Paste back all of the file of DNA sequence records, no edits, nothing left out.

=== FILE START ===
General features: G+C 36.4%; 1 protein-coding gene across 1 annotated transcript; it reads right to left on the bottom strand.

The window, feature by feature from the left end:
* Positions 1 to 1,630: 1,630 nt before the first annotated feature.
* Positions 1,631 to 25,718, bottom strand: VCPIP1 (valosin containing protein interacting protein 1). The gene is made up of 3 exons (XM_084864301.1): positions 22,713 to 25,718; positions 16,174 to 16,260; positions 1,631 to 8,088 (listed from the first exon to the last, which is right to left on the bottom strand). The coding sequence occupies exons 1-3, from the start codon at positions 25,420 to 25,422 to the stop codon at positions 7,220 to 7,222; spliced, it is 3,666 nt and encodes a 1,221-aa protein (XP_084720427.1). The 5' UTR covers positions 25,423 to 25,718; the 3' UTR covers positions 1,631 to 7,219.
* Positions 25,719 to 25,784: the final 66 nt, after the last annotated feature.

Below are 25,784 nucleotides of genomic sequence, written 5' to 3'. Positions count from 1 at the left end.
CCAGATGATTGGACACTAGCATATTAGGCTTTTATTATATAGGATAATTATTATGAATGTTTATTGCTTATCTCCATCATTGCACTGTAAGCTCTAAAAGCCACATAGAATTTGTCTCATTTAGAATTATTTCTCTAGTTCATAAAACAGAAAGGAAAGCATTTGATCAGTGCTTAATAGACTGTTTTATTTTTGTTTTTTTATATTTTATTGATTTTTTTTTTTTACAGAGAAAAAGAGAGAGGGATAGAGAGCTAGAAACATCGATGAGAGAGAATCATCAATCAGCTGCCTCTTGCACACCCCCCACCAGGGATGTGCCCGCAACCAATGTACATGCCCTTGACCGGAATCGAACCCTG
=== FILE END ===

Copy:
General features: G+C 36.4%; 1 protein-coding gene across 1 annotated transcript; it reads right to left on the bottom strand.

The window, feature by feature from the left end:
* Positions 1 to 1,630: 1,630 nt before the first annotated feature.
* Positions 1,631 to 25,718, bottom strand: VCPIP1 (valosin containing protein interacting protein 1). The gene is made up of 3 exons (XM_084864301.1): positions 22,713 to 25,718; positions 16,174 to 16,260; positions 1,631 to 8,088 (listed from the first exon to the last, which is right to left on the bottom strand). The coding sequence occupies exons 1-3, from the start codon at positions 25,420 to 25,422 to the stop codon at positions 7,220 to 7,222; spliced, it is 3,666 nt and encodes a 1,221-aa protein (XP_084720427.1). The 5' UTR covers positions 25,423 to 25,718; the 3' UTR covers positions 1,631 to 7,219.
* Positions 25,719 to 25,784: the final 66 nt, after the last annotated feature.

Below are 25,784 nucleotides of genomic sequence, written 5' to 3'. Positions count from 1 at the left end.
CCAGATGATTGGACACTAGCATATTAGGCTTTTATTATATAGGATAATTATTATGAATGTTTATTGCTTATCTCCATCATTGCACTGTAAGCTCTAAAAGCCACATAGAATTTGTCTCATTTAGAATTATTTCTCTAGTTCATAAAACAGAAAGGAAAGCATTTGATCAGTGCTTAATAGACTGTTTTATTTTTGTTTTTTTATATTTTATTGATTTTTTTTTTTTACAGAGAAAAAGAGAGAGGGATAGAGAGCTAGAAACATCGATGAGAGAGAATCATCAATCAGCTGCCTCTTGCACACCCCCCACCAGGGATGTGCCCGCAACCAATGTACATGCCCTTGACCGGAATCGAACCCTG